‘Love Letters for Literacy’
National Museum of Women in the Arts
1250 New York Ave., N.W.
Cocktails, 6:30; dinner and program at 7:30 p.m.
Go here for reservations
When John Arundel’s 9-year-old recently mentioned plans to follow in his father’s journalistic footsteps, the Washington Life Magazine associate publisher didn’t tell the precocious reporter to pick up a pen.
He told him to grab a book.
“I told him he couldn’t be a journalist unless he stepped up his reading and read every day,” says Arundel, an LGBT community ally and one of three local journalists who will read from literary works they love at an event to raise adult illiteracy awareness in Washington.
The Washington Literacy Council hosts its annual “Love Letters for Literacy” fundraiser Wednesday. Now in its 19th year, the fundraiser and reception showcases the area’s top broadcasters, journalists and authors: Arundel will join Andrea Roane, an anchor at WUSA 9 and Washington Post writer Ruth Marcus.
Proceeds will help the nonprofit relocate and launch a branding campaign aimed at raising its profile and connecting more Washingtonians with reading help. The group estimates roughly 38 percent of the city’s adults have “very poor” reading skills. About 200 attended last year’s dinner.
“The need is great and we want to raise our capacity to help meet it,” says Helen Dalton, president of the board of directors at the council.
The event will include a dinner, a silent auction and an award ceremony recognizing champions of literacy.
But the highlight is arguably getting to hear local celebrities share some of the literature that shaped their careers and lives.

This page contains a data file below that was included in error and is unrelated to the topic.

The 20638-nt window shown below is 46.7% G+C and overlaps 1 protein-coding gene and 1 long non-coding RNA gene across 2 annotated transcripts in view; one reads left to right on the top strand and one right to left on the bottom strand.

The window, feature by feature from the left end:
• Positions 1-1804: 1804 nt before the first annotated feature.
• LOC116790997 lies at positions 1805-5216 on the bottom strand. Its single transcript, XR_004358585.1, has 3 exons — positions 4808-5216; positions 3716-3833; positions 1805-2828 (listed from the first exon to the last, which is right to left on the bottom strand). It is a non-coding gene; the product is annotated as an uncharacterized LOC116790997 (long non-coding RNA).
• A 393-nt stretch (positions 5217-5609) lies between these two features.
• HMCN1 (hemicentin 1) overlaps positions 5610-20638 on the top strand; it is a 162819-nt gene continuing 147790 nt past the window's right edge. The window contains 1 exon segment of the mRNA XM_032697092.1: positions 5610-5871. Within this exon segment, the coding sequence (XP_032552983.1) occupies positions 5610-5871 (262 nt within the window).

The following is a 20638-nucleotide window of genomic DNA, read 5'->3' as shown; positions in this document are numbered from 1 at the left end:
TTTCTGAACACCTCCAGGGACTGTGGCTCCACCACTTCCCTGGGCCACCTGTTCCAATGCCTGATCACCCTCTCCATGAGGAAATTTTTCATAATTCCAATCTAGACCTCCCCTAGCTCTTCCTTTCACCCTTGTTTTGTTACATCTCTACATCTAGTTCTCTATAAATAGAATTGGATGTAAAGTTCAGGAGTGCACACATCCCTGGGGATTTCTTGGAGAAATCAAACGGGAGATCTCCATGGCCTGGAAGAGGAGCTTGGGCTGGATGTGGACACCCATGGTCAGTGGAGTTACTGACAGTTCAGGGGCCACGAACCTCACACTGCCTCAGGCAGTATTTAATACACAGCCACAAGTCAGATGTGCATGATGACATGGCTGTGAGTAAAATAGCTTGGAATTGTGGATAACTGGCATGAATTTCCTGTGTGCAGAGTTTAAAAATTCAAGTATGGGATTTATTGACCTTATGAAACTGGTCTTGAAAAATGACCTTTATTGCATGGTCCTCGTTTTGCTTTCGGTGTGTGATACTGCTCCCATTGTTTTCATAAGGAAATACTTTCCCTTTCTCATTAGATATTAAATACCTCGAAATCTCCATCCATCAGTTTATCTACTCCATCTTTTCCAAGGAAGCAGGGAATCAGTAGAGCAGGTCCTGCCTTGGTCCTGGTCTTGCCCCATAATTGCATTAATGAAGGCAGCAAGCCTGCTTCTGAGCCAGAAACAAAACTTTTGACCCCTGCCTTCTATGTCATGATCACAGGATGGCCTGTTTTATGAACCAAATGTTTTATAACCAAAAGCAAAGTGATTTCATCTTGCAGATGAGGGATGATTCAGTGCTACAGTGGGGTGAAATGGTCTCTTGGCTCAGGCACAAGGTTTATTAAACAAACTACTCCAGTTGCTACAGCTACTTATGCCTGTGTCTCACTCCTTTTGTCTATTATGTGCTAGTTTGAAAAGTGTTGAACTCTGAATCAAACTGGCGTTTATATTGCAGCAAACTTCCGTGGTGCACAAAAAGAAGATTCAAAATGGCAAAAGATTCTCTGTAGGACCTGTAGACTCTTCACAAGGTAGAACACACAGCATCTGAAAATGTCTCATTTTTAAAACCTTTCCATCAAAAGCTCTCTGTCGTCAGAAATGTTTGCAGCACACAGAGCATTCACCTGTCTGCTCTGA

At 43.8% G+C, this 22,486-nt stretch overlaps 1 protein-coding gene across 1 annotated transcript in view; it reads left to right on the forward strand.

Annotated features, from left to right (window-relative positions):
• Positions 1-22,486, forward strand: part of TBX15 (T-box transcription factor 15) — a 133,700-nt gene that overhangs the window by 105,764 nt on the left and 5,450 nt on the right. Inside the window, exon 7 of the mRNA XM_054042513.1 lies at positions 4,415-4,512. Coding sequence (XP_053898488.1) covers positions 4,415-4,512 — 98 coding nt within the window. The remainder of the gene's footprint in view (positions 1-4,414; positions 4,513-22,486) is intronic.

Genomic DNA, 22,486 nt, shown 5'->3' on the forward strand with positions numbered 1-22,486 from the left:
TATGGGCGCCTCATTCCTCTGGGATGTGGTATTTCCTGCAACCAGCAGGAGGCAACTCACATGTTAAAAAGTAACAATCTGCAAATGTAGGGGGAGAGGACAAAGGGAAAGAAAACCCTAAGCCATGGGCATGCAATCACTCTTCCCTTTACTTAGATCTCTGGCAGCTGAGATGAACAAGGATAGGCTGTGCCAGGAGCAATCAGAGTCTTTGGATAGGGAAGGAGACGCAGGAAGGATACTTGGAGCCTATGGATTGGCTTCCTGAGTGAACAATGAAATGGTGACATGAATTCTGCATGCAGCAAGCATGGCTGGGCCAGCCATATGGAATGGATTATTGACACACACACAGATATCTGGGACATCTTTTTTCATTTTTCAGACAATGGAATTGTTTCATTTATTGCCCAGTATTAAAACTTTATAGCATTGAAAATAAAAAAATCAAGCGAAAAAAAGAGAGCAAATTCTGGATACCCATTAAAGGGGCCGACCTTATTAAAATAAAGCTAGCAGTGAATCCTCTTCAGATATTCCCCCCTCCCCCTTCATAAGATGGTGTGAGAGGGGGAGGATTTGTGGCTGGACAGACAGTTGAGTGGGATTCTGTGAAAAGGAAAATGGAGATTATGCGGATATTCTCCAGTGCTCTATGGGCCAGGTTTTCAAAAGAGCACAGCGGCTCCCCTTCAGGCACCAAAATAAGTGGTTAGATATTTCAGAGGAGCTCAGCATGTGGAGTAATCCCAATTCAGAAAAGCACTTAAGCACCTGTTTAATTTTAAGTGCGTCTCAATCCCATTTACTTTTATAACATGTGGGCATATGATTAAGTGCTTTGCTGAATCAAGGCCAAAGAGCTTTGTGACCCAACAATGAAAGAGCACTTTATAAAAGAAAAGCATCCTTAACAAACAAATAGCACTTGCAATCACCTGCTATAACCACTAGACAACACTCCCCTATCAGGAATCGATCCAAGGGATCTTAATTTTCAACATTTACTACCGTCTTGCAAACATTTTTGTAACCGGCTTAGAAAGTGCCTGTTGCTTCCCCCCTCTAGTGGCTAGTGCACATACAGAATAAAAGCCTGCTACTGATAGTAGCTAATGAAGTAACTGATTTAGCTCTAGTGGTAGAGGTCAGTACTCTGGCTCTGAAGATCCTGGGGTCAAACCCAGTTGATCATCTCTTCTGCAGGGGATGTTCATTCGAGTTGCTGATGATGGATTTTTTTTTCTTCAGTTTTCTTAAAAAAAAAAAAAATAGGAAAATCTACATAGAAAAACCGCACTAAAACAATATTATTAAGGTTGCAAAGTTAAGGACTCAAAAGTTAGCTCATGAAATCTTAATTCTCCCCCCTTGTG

For Arundel, the book choice was obvious. The New York Times veteran will read from “The Kingdom and the Power: Behind the Scenes at the New York Times: The Institution That Influences the World,” a journalism classic by Gay Talese.
“Like Talese, I came to the New York Times in 1989 fresh out of college as an entry-level copy boy and spent two years covering the gritty underbelly of New York,” Arundel says. “It was a great education.”
The experience marked a seminal point in a journalism career that began with a kid’s column in the Fauquier Times-Democrat in Warrenton, Va. — “I wrote about skateboarding and all the things that kids like to read about,” he said — and has taken him through stints at The Miami Herald and The Washington Post. He now covers the philanthropic world at Washington Life, a publication he says has ties to the Human Rights Campaign.
Over the years, Arundel has watched as the rise in online media has dimmed the fortunes of larger publications like the Times. Nonetheless, Arundel believes the online revolution will ultimately prove to be a good thing.
“The positive side of all these blogs and this move toward self publishing is that there are more voices out there, so definitely it’s more of an opportunity for the LGBT community to expand its voice,” he says.
The Washington Literacy Council wants to ensure that more people can understand that voice. The council’s 100 volunteers provide one-on-one and group tutoring, computer training and job coaching to roughly 140 students each year, Dalton says.
This year’s Love Letters event, sponsored by the Washington Blade, coincides with a revamp of the group. The nonprofit will move from a location in Adams Morgan to a spot along 12th Street. Group leaders also will announce plans to change the group’s name to the Washington Literacy Center and unveil a new motto playing off their initials: “Where Lives Change.”